The announcement of an agreement ‘twinning’ the southern Chinese city of Guangzhou with the Kuwaiti capital Kuwait City is a significant event in China’s relations with that country.
It is also significant in the context of China and the US’s recent moves to gain greater geopolitical influence in the Middle East via its involvement in Kuwait. While at first glance it appears to be of little importance, the twinning of the two cities is a prime example of how soft power can be used to maintain a high degree of clout in a nation. In this case, the Guangzhou-Kuwait City twinning has occurred in sync with other mainly economic initiatives, which have helped strengthen bilateral relations between the two countries.
Announced on Wednesday by Kuwaiti Consul General to Guangzhou, Abdulwahab Al-Saqer, the twinning agreement between Guangzhou and Kuwait City would be signed to bolster ties between the two countries. Al-Saqer said the agreement would be signed on an upcoming visit to the Chinese city by Kuwait Capital District Governor Sheikh Ali Al-Jaber Al-Sabah. The impending twinning of the two cities is indicative of the direction that has been taken in Chinese-Kuwaiti relations in recent years. Guangzhou is the largest city in southern China, a center of major joint initiatives between the two nations, an example being the upcoming construction of an oil and petrochemical complex on the coast of Guangdong province.
China has placed more emphasis on enhancing its relations and influence in the Middle East as it continues to assert itself as a global economic power. This has helped lead to stronger bilateral ties between China and Kuwait. Last month, the Kuwait Investment Authority (KIA), the sovereign wealth fund in that country, announced its intentions to open an office in Beijing, a sign of its desire to make large-scale investments in that country. (Source)
In March, China and Kuwait also announced intentions to jointly fund and build a US$9 billion oil refinery and petrochemical complex in the southern city of Zhanjiang. (Source)Due to begin construction in 2012, the complex would refine imported Kuwaiti oil and help China address its energy security needs while giving Kuwait a major guaranteed source of oil revenue. Such initiatives have also ensured China’s clout in the Middle East will remain strong in the near future.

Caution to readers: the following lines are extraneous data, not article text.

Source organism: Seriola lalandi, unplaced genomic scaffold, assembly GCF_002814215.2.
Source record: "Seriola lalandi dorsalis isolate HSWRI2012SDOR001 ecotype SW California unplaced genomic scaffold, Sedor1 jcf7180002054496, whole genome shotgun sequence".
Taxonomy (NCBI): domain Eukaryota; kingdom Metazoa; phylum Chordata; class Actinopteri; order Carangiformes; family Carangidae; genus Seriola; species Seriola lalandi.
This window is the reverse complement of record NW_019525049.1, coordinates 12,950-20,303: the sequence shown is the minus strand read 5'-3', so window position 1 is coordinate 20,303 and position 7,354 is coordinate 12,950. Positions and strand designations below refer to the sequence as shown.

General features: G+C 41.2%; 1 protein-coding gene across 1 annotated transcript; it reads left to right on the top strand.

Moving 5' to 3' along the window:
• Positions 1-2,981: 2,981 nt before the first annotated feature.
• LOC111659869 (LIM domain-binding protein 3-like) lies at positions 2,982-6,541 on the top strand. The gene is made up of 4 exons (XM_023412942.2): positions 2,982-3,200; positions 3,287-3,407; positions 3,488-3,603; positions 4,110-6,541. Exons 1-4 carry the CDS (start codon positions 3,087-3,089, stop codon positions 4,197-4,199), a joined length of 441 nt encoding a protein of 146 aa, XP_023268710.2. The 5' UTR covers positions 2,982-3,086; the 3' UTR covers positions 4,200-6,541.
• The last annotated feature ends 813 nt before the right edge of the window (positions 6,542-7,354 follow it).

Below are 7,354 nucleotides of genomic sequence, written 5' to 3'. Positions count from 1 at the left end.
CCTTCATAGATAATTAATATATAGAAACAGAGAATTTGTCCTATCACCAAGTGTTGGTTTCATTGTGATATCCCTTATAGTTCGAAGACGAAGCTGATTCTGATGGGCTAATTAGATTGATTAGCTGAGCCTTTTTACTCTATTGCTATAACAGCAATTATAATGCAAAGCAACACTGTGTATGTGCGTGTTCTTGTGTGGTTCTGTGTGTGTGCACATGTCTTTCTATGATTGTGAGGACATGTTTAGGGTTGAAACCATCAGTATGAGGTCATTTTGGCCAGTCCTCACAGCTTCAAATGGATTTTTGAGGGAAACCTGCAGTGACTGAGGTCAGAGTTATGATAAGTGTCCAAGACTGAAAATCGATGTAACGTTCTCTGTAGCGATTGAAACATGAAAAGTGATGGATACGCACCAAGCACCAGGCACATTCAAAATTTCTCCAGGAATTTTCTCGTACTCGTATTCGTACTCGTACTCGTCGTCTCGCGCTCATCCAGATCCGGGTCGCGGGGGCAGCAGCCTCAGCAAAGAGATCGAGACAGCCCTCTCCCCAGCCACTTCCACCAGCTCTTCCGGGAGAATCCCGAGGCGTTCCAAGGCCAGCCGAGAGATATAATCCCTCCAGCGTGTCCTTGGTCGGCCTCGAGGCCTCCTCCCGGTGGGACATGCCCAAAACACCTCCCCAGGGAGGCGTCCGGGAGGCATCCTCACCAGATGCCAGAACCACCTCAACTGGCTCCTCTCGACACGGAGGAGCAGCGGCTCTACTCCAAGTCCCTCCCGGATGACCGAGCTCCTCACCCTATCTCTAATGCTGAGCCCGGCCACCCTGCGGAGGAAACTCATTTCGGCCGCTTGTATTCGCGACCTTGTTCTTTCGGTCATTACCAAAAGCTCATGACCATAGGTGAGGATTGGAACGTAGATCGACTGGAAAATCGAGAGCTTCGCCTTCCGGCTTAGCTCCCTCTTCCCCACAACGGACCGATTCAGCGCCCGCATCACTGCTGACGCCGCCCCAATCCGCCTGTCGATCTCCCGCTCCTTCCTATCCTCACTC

Stronger China-Kuwait relations are of a potential concern to the US, who have also undertaken their own initiatives to increase its involvement in the Middle Eastern nation. The largest of these initiatives that it has been attempting to pursue is an increase in the number of US troops based in the country. The desire for an increased US troop presence in Kuwait follows the planned US military withdrawal from Iraq by the end of this year. With approximately 20,000 troops currently stationed in Kuwait, the US has been seeking to redeploy a further 3,500 troops from Iraq during the withdrawal period (Source)
The attempt by the US to increase their military presence in Kuwait shows that that country has become highly pertinent to its present and future interests in the region. This makes it highly likely that the US is watching China’s own initiatives in the country with a close eye.
Kuwait has been an appealing nation for China and the US largely due to it being one of the various large-scale Middle Eastern oil suppliers. It has, however, gained a newfound appeal to those two countries due to the continuing instability in Iraq, Bahrain and Yemen, as well as the continuing uncertainty with Iran. Kuwait, on the other hand, has remained stable throughout the instability in the aforementioned countries. This is something that Kuwait has used to its advantage, as can be seen in its willingness to strengthen its relations with China and negotiate with the US on major issues. Should the instability in other parts of the region continue to go on unresolved, Kuwait may see even greater involvement by China as well as the US.
While the US and China’s influence in Kuwait may make both nations wary of each other’s objectives, their involvement may also benefit each other in various ways. The outcome of the negotiations to boost US troop numbers in Kuwait is unlikely to be influenced by Kuwait-China relations due to the already established US military presence in the country. The military presence contributes to ensuring the stability of the Persian Gulf, which helps to ensure undisrupted oil production. It also helps counteract any attempts by Iran to wield their influence in the region, as it has done in Iraq and Lebanon in the past, further maintaining stability in the Gulf. This helps alleviate some of the energy security concerns of both the US and China. Further US military involvement in Kuwait is also unlikely to adversely affect China-Kuwait relations. This is because Kuwait sees China as a major growing asset to its economy, which can be seen through the aforementioned decision by KIA to increase investment in China as well as joint Chinese-Kuwaiti ventures.